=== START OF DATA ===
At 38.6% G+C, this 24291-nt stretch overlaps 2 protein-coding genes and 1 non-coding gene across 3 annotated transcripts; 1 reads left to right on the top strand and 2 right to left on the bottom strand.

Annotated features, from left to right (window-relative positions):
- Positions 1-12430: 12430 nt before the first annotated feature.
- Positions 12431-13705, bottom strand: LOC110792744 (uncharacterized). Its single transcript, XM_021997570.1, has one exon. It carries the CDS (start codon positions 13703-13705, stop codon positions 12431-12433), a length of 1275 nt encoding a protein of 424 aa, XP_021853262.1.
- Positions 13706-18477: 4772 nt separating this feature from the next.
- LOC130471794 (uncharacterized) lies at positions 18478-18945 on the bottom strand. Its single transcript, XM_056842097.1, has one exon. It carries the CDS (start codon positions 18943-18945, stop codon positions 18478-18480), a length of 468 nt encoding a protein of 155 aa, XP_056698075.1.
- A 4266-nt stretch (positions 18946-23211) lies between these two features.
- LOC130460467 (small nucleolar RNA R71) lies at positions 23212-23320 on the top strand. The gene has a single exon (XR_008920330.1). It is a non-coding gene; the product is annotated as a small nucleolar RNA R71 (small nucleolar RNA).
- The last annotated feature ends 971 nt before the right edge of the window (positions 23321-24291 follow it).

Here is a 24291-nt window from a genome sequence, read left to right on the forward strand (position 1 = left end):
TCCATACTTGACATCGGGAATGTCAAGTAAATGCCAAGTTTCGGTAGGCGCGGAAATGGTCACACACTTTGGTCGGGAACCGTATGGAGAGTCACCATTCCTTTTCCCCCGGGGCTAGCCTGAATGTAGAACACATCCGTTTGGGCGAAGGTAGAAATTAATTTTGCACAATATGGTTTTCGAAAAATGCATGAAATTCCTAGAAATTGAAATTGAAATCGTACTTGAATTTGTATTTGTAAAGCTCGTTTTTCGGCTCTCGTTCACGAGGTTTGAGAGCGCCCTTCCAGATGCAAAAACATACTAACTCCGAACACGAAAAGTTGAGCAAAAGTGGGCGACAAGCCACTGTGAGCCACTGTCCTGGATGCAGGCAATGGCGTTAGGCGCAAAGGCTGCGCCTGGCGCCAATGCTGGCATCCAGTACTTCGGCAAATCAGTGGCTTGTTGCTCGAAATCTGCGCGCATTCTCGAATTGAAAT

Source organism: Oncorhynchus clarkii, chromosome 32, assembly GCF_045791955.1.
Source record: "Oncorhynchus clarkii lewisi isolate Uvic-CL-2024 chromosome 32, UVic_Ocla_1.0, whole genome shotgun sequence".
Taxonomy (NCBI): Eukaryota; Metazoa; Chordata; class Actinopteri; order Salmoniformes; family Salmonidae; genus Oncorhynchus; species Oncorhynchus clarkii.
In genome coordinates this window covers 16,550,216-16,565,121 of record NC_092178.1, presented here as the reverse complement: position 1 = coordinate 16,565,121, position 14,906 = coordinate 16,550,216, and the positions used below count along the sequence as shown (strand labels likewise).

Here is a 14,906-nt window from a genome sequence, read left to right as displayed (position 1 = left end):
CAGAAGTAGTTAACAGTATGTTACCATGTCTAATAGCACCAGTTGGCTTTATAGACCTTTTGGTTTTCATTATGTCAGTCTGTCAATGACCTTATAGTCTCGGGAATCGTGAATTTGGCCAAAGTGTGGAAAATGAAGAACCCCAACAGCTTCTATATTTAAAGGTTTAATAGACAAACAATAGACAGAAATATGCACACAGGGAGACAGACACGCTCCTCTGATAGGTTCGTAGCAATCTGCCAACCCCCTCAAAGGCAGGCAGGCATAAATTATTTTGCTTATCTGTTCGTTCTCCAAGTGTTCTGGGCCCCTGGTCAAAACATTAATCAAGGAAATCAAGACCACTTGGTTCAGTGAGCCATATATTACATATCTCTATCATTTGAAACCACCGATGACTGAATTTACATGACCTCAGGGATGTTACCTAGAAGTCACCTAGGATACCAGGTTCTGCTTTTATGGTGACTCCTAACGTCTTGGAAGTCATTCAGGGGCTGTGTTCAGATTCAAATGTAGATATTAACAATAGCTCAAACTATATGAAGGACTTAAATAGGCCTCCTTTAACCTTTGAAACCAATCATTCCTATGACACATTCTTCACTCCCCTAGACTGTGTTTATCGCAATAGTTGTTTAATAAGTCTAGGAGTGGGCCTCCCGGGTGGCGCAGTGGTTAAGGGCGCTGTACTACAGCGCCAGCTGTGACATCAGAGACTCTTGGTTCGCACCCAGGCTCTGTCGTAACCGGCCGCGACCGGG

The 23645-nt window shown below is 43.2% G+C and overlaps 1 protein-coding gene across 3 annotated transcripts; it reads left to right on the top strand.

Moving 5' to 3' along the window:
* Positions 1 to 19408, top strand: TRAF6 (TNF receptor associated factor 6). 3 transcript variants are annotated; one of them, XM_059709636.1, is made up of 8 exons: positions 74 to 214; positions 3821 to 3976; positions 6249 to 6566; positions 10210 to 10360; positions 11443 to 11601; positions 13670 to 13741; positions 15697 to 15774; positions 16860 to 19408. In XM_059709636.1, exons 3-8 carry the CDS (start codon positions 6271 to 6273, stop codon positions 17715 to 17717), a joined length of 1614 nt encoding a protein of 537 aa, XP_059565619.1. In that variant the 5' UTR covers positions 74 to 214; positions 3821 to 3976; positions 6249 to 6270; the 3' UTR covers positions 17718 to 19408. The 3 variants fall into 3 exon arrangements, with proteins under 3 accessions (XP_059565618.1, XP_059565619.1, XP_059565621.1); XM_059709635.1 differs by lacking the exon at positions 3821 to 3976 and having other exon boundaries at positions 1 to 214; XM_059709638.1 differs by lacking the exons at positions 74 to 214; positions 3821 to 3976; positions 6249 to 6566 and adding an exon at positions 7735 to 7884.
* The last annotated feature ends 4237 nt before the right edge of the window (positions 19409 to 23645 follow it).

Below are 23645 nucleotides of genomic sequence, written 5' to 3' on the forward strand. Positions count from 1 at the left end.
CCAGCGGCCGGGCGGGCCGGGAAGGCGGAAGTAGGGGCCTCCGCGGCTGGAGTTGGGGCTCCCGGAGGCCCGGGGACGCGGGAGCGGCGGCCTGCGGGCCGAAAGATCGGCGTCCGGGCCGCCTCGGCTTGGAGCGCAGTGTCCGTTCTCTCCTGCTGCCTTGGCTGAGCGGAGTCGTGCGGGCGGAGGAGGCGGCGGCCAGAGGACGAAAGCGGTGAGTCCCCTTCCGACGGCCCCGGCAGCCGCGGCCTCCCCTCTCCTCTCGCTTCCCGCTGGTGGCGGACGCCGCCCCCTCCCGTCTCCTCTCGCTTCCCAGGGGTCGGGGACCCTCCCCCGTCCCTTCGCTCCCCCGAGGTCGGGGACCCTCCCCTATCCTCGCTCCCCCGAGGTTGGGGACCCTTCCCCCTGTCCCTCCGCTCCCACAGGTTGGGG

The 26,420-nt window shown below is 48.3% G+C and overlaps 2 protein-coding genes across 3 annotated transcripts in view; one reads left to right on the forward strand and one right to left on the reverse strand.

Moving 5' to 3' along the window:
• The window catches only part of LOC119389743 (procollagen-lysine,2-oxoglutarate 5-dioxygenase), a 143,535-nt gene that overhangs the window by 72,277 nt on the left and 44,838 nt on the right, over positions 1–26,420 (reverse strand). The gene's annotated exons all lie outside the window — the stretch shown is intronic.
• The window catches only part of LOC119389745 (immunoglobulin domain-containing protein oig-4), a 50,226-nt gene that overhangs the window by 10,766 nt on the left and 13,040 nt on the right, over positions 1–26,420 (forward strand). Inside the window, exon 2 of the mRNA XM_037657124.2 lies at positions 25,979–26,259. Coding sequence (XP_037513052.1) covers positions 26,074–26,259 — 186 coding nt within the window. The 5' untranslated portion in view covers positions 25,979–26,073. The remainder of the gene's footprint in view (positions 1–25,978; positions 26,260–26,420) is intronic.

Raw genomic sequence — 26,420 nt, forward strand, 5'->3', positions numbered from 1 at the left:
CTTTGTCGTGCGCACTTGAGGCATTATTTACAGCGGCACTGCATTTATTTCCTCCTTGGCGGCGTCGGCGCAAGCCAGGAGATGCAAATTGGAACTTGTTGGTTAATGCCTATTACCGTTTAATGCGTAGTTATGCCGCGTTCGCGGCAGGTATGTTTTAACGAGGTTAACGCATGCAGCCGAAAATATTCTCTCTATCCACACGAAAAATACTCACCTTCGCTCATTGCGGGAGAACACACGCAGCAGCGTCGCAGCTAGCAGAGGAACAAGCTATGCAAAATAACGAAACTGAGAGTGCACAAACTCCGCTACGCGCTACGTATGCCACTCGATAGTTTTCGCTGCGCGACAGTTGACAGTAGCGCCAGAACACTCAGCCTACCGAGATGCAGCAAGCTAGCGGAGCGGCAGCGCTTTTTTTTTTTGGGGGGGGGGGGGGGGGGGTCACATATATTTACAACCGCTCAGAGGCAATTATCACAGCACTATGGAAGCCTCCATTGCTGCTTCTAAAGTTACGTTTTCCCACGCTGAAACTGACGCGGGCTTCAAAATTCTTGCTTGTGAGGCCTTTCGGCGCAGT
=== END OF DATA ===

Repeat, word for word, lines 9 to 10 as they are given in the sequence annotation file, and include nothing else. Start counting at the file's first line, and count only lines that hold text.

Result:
- The last annotated feature ends 971 nt before the right edge of the window (positions 23321-24291 follow it).

Here is a 24291-nt window from a genome sequence, read left to right on the forward strand (position 1 = left end):